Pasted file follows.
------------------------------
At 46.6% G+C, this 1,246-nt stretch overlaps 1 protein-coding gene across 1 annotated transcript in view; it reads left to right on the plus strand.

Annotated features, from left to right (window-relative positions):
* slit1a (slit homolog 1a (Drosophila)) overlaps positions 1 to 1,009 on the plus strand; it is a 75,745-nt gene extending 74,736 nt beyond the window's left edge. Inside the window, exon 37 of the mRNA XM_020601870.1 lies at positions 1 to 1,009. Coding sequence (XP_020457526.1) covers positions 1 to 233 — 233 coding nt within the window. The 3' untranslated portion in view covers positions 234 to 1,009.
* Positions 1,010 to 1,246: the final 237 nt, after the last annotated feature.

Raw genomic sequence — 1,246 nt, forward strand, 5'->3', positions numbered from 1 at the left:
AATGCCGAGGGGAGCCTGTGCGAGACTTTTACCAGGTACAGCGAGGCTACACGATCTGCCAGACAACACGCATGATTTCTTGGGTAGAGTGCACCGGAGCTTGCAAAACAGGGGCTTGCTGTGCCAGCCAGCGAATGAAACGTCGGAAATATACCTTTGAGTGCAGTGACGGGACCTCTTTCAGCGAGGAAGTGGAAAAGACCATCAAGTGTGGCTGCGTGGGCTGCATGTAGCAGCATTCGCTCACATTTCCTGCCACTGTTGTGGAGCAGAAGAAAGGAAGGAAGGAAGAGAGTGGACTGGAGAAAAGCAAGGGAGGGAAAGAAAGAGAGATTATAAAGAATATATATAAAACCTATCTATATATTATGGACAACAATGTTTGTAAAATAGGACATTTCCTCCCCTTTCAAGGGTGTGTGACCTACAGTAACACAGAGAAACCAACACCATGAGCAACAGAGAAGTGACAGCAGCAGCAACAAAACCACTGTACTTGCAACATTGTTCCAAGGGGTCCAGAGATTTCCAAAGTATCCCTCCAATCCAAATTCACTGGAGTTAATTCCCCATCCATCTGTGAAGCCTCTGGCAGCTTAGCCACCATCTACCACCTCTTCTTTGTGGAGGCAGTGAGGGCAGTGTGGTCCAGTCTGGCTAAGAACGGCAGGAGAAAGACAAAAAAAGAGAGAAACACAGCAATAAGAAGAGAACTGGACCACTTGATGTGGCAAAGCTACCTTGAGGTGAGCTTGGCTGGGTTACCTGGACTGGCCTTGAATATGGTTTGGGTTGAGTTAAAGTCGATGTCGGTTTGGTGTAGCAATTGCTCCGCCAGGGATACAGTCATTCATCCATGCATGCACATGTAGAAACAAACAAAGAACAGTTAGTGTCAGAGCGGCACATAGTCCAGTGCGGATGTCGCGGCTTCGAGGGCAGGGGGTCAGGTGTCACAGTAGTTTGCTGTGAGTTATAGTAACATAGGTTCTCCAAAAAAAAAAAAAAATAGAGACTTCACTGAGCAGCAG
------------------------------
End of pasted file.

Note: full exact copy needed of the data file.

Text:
At 46.6% G+C, this 1,246-nt stretch overlaps 1 protein-coding gene across 1 annotated transcript in view; it reads left to right on the plus strand.

Annotated features, from left to right (window-relative positions):
* slit1a (slit homolog 1a (Drosophila)) overlaps positions 1 to 1,009 on the plus strand; it is a 75,745-nt gene extending 74,736 nt beyond the window's left edge. Inside the window, exon 37 of the mRNA XM_020601870.1 lies at positions 1 to 1,009. Coding sequence (XP_020457526.1) covers positions 1 to 233 — 233 coding nt within the window. The 3' untranslated portion in view covers positions 234 to 1,009.
* Positions 1,010 to 1,246: the final 237 nt, after the last annotated feature.

Raw genomic sequence — 1,246 nt, forward strand, 5'->3', positions numbered from 1 at the left:
AATGCCGAGGGGAGCCTGTGCGAGACTTTTACCAGGTACAGCGAGGCTACACGATCTGCCAGACAACACGCATGATTTCTTGGGTAGAGTGCACCGGAGCTTGCAAAACAGGGGCTTGCTGTGCCAGCCAGCGAATGAAACGTCGGAAATATACCTTTGAGTGCAGTGACGGGACCTCTTTCAGCGAGGAAGTGGAAAAGACCATCAAGTGTGGCTGCGTGGGCTGCATGTAGCAGCATTCGCTCACATTTCCTGCCACTGTTGTGGAGCAGAAGAAAGGAAGGAAGGAAGAGAGTGGACTGGAGAAAAGCAAGGGAGGGAAAGAAAGAGAGATTATAAAGAATATATATAAAACCTATCTATATATTATGGACAACAATGTTTGTAAAATAGGACATTTCCTCCCCTTTCAAGGGTGTGTGACCTACAGTAACACAGAGAAACCAACACCATGAGCAACAGAGAAGTGACAGCAGCAGCAACAAAACCACTGTACTTGCAACATTGTTCCAAGGGGTCCAGAGATTTCCAAAGTATCCCTCCAATCCAAATTCACTGGAGTTAATTCCCCATCCATCTGTGAAGCCTCTGGCAGCTTAGCCACCATCTACCACCTCTTCTTTGTGGAGGCAGTGAGGGCAGTGTGGTCCAGTCTGGCTAAGAACGGCAGGAGAAAGACAAAAAAAGAGAGAAACACAGCAATAAGAAGAGAACTGGACCACTTGATGTGGCAAAGCTACCTTGAGGTGAGCTTGGCTGGGTTACCTGGACTGGCCTTGAATATGGTTTGGGTTGAGTTAAAGTCGATGTCGGTTTGGTGTAGCAATTGCTCCGCCAGGGATACAGTCATTCATCCATGCATGCACATGTAGAAACAAACAAAGAACAGTTAGTGTCAGAGCGGCACATAGTCCAGTGCGGATGTCGCGGCTTCGAGGGCAGGGGGTCAGGTGTCACAGTAGTTTGCTGTGAGTTATAGTAACATAGGTTCTCCAAAAAAAAAAAAAAATAGAGACTTCACTGAGCAGCAG